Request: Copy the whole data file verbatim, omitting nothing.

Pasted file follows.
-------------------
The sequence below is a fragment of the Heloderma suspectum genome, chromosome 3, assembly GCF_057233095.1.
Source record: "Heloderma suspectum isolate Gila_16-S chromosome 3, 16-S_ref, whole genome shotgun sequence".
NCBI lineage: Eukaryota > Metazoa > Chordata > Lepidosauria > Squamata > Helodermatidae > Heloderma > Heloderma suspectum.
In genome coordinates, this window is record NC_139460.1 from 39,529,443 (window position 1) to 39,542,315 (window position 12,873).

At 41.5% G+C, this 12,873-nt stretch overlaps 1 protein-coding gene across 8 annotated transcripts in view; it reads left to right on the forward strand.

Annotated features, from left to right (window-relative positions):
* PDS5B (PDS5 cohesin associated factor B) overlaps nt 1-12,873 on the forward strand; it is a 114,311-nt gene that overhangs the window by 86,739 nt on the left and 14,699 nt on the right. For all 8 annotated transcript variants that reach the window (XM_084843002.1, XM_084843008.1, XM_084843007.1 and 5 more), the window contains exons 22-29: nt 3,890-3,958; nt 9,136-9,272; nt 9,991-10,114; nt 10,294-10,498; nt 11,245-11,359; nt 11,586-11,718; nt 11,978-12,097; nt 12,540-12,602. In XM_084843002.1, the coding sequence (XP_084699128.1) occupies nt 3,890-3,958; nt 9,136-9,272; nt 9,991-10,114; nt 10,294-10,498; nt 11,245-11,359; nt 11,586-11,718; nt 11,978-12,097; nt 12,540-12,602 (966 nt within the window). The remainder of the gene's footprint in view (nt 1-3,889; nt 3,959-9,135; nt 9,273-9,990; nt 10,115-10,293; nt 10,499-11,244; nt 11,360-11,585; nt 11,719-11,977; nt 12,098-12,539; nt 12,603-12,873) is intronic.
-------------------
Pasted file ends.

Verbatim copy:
The sequence below is a fragment of the Heloderma suspectum genome, chromosome 3, assembly GCF_057233095.1.
Source record: "Heloderma suspectum isolate Gila_16-S chromosome 3, 16-S_ref, whole genome shotgun sequence".
NCBI lineage: Eukaryota > Metazoa > Chordata > Lepidosauria > Squamata > Helodermatidae > Heloderma > Heloderma suspectum.
In genome coordinates, this window is record NC_139460.1 from 39,529,443 (window position 1) to 39,542,315 (window position 12,873).

At 41.5% G+C, this 12,873-nt stretch overlaps 1 protein-coding gene across 8 annotated transcripts in view; it reads left to right on the forward strand.

Annotated features, from left to right (window-relative positions):
* PDS5B (PDS5 cohesin associated factor B) overlaps nt 1-12,873 on the forward strand; it is a 114,311-nt gene that overhangs the window by 86,739 nt on the left and 14,699 nt on the right. For all 8 annotated transcript variants that reach the window (XM_084843002.1, XM_084843008.1, XM_084843007.1 and 5 more), the window contains exons 22-29: nt 3,890-3,958; nt 9,136-9,272; nt 9,991-10,114; nt 10,294-10,498; nt 11,245-11,359; nt 11,586-11,718; nt 11,978-12,097; nt 12,540-12,602. In XM_084843002.1, the coding sequence (XP_084699128.1) occupies nt 3,890-3,958; nt 9,136-9,272; nt 9,991-10,114; nt 10,294-10,498; nt 11,245-11,359; nt 11,586-11,718; nt 11,978-12,097; nt 12,540-12,602 (966 nt within the window). The remainder of the gene's footprint in view (nt 1-3,889; nt 3,959-9,135; nt 9,273-9,990; nt 10,115-10,293; nt 10,499-11,244; nt 11,360-11,585; nt 11,719-11,977; nt 12,098-12,539; nt 12,603-12,873) is intronic.